Within the first few seconds of “Sleeping Ute,” the opener of Grizzly Bears new record, “Shields,” the band makes it clear that they have eschewed the lush Beach Boys baroque that defined 2009’s much-praised “Veckatimest.” Mixing faster pop-sensible chord progressions with an only-so airy fuzz, it’s clear some slight inflection of song structure is meant to hover though. This is presumably what frontman Ed Droste meant when he promised in a Pitchfork interview that the much-awaited new album would be different than past efforts.
However, by mid-record, Grizzly Bear quickly returns to the plodding and meandering that defined their first two records. The minimalist pianos and earnest vocals of “The Hunt” could easily fit on 2006 “Yellow House” in a way that nothing on the opening track could. Clearly, no matter how many movie soundtracks and Jay-Z endorsements Grizzly Bear gets, “You are you/ and I stay me.”
The band does recognize the source of some of its recent success, however. “A Simple Answer” tries to resurrect the buoyant pop-bounce of “Two Weeks” with some degree of success, but while “Two Weeks” jumped off a mile-high diving board, “A Simple Answer” glorifies in swimming laps.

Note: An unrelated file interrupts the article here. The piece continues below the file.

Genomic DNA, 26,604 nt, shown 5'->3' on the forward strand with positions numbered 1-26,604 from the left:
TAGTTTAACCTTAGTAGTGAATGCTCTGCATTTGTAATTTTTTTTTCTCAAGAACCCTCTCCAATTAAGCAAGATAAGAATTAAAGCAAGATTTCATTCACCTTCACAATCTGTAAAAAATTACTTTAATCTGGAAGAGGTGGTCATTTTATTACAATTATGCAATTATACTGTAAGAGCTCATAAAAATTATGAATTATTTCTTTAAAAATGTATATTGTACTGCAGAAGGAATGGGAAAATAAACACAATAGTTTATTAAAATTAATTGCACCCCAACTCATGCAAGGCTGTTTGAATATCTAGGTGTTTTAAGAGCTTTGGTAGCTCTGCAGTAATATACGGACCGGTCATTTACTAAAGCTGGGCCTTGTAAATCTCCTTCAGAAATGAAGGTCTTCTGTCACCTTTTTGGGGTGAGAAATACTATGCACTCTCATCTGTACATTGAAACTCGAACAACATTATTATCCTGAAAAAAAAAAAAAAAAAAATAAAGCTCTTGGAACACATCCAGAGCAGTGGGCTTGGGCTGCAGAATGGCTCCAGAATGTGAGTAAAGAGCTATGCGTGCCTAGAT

As earthbound as “Shields” may try to be, the record is still decidedly Grizzly Bear. However, though its distinctive sound echoes through the whole record, the song construction has changed. Previously, the sound would capture the plodding lyrics, piano and meld it all together with catchy folk. But in “Shields,” these components feel disconnected. Where previous efforts would use that lack of structure to slowly build an aural atmosphere that dissolved to become a song, Grizzly Bear’s newest batch viciously separates these elements. “Speak In Rounds” becomes a fully fledged song within the first minute while “What’s Wrong” buds grandly for three minutes and fades away for another two, but never really develops into anything terribly grand.
So, where does “Shields” fit in the Grizzly Bear narrative? “Sleeping Ute” and “Speak In Rounds” will receive their soundtrack airplay, garner the band a new fan or two and, considering the three-year-plus wait, not much will be lost or gained.
Andrew Karpan is a contributing writer. Email him at firstname.lastname@example.org.
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